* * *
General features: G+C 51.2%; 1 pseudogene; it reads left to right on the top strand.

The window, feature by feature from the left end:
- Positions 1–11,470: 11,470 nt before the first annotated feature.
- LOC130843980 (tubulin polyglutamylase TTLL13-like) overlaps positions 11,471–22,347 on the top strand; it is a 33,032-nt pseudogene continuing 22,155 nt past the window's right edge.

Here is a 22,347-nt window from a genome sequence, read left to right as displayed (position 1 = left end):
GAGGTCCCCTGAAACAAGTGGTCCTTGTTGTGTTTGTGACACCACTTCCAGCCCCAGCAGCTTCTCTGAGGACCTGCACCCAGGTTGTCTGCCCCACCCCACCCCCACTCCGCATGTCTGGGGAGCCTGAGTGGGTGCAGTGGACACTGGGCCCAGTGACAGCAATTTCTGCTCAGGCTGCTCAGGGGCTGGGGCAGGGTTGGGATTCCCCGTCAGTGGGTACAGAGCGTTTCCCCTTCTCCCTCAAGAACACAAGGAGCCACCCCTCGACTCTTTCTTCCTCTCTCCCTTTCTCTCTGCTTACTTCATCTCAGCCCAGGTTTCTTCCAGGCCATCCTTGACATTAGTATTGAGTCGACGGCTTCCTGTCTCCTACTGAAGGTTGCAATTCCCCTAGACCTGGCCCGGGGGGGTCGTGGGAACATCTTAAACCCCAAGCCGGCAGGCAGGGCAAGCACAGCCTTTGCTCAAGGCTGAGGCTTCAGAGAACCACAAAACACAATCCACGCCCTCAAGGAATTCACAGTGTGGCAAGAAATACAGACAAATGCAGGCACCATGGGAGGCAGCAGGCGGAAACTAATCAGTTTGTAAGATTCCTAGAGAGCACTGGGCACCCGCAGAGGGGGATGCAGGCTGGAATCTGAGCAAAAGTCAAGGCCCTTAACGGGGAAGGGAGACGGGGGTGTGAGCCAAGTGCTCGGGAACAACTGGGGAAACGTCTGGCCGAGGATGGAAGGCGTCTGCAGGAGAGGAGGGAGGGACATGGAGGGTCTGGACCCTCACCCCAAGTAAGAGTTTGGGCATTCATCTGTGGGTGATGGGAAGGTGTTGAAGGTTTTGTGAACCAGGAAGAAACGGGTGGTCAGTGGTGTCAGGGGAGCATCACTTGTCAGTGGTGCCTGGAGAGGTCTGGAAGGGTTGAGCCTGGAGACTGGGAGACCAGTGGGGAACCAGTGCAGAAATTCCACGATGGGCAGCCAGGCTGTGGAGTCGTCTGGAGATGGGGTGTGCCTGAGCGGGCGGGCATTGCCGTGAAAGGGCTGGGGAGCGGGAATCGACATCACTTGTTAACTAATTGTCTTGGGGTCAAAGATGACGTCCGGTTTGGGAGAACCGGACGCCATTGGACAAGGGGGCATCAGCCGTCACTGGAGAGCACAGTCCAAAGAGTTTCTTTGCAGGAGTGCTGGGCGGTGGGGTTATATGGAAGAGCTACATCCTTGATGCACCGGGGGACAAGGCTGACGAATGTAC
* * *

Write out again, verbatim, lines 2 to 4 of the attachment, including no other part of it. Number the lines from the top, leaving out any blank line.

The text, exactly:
The window, feature by feature from the left end:
- Positions 1–11,470: 11,470 nt before the first annotated feature.
- LOC130843980 (tubulin polyglutamylase TTLL13-like) overlaps positions 11,471–22,347 on the top strand; it is a 33,032-nt pseudogene continuing 22,155 nt past the window's right edge.